HOUSTON -- The Cubs made it into Houston around 7 p.m. Sunday night, giving second baseman Darwin Barney time to watch his sensational diving catch in the fifth inning that helped end the 33-game hitting streak by Atlanta's Dan Uggla.

"I was surprised how tough a catch it was," Barney said. "Off the bat, when you have a bead on it, you don't think. You go.

"It looked worse than it felt. My shoulder hurts a little bit today. I kind of came down on it. But I'm all right."

ESPN showed Barney's replay over and over again Sunday night.

"You can't get too wrapped up in it," Barney said. "You've got to try to stay consistent in this game. If you have a bad night, you're not wanting to turn on ESPN. If you have a good night, you [want to]."

Since it was only the fifth inning, Barney, who ran well into right field toward the foul line to make the play, did not assume the catch would end Uggla's streak.

"When a guy's going as good as he is, it's just one at-bat," Barney. "For me, it wasn't, that could be it. I was happy to do my part, but I didn't think that was the important play. [Alfonso] Soriano made a running catch in the first."

Manager Mike Quade also saw the replay of Barney's catch several times.

"It was pretty good," Quade joked. "The way his body was contorted made it look even better."

Coleman on track to start finale against Astros

HOUSTON -- Casey Coleman rejoined the Cubs on Monday in Houston, and the right-hander is expected to start Wednesday night against the Astros.

Coleman said his stint in Triple-A Iowa was worthwhile.

"It's good to go down there because I had struggled a little bit earlier in the year," said Coleman, who was sent to Iowa on July 5. "I knew I had to go down because the guys up here were pitching well.

"It's good to get in a consistent routine," he said. "I got back to what I've always done, that's throw strikes and not overpower people. Just get ground balls and keep your team in the game."

Coleman went 2-4 with a 7.23 ERA in 11 appearances, nine of them starts, with the Cubs this season.

The 24-year-old said he also fixed a few things in mechanics, crediting Iowa pitching coach Mike Mason for helping him.

"Mentally I'm better," he said. "A lot more positive, and my confidence is back. Hopefully I can help this team get a few wins."

Coleman was called up from Triple-A last year in early August, making eight starts and going 4-2 with a 4.11 ERA.

"They gave me an opportunity to make the team out of Spring Training in the bullpen this year," he said. "Now that I'm ready, I know it's late in the year, but hopefully I can contribute."

Soriano fondly recalls All-Star Game in Houston

HOUSTON -- The year was 2004 when Cubs left fielder Alfonso Soriano, then playing for the Rangers, earned the All-Star Game's Most Valuable Player Award at Minute Maid Park.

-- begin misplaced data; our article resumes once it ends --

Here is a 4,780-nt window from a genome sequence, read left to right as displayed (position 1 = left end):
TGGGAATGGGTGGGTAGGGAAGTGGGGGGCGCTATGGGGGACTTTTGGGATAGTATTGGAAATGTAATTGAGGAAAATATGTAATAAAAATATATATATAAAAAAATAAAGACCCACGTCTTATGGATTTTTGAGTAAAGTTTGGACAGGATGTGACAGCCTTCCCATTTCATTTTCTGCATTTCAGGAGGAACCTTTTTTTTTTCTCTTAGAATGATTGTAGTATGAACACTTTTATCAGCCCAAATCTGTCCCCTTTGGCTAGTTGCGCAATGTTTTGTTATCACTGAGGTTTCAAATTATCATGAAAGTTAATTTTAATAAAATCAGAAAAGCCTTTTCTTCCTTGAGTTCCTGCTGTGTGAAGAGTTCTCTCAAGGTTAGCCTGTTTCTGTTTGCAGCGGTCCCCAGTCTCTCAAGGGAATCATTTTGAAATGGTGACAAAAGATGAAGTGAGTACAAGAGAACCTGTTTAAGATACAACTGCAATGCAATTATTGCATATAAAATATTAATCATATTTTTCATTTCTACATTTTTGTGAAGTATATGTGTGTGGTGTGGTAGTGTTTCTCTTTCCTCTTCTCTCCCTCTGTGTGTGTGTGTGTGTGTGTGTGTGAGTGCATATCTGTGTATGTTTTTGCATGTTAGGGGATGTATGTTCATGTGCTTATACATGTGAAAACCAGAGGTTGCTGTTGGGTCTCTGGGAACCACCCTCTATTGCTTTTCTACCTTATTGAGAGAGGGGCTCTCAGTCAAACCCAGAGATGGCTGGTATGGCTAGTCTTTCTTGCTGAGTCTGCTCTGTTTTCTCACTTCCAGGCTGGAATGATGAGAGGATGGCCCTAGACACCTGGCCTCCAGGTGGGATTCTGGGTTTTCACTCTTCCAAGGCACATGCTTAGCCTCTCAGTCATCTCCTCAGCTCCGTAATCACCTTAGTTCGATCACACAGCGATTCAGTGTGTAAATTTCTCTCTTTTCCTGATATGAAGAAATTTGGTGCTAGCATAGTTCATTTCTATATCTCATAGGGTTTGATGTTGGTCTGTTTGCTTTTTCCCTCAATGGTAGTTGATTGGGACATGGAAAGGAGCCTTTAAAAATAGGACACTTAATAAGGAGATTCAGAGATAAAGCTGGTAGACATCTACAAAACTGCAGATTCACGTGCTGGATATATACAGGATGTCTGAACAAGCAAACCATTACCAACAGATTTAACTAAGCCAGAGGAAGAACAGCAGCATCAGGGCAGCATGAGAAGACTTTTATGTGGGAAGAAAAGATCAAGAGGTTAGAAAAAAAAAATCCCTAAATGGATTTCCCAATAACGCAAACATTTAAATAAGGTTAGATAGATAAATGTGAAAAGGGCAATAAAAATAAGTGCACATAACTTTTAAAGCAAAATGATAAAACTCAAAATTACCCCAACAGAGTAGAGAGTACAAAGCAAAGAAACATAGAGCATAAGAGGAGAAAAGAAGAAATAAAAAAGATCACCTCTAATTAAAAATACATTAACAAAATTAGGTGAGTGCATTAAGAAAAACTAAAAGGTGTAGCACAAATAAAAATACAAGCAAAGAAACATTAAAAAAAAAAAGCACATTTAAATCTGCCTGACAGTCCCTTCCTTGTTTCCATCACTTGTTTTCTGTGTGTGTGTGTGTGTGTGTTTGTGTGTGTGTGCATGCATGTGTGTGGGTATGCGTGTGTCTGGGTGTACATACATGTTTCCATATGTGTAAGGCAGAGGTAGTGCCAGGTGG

Soriano started the American League rolling with a three-run homer in the top of the first inning off then hometown hero Roger Clemens. Soriano, who was a second baseman at the time, also singled off Randy Johnson in his 2-for-3 performance.

"I was very happy because that was my first year playing in Texas," said Soriano, who was traded from the Yankees to the Rangers for Alex Rodriguez. "I got the MVP, so it was good for all those people who voted for me. That's a good memory that I have."

The AL, which scored six runs in the first inning, won 9-4.

Did it seem like seven years ago to Soriano, who turned 35 in January?

"Wow," he said. "That's a long time ago."

Soriano said he will probably appreciate the award even more in the future.

"When I'm retired, I can say to my kids, my family, 'Look, I played in the All-Star Game and I was MVP,'" he said.

Minute Maid Park's left-field fence, a mere 315 feet down the line from home plate, can be very tempting for a right-handed power hitter.

"I love it, but sometimes that left field being very short takes me out of my rhythm, because it's very short," Soriano said. "Because it's so short, I try to pull everything. But that's not the right thing to do."

Worth noting

• Someone told Cubs manager Mike Quade before Monday night's game in Houston that "his pitcher," meaning suspended Carlos Zambrano, wanted to come back.

"Oh, he does?" Quade said. "I didn't hear that. It's not on my radar right now. I'm not dealing with that today, that's for sure. Especially after a game like we played yesterday."

• The Cubs called up left-hander Scott Maine to replace Zambrano on the active roster. "Mainer would be a guy in the middle to bridge a gap," Quade said. "He's a 40-pitch guy, tops."

Maine might only be with the Cubs for a couple of days, as Casey Coleman is expected to be activated in time to start Wednesday's game. "Crazy things happen," Quade said. "You always have that chance once you're here."

• General manager Jim Hendry took particular interest in one player involved in Monday's early batting practice. John Hendry, Jim's 13-year-old son, took 25-30 swings against bullpen coach Lester Strode. Using an aluminum bat, John started slowly but then ripped off a bunch of line drives.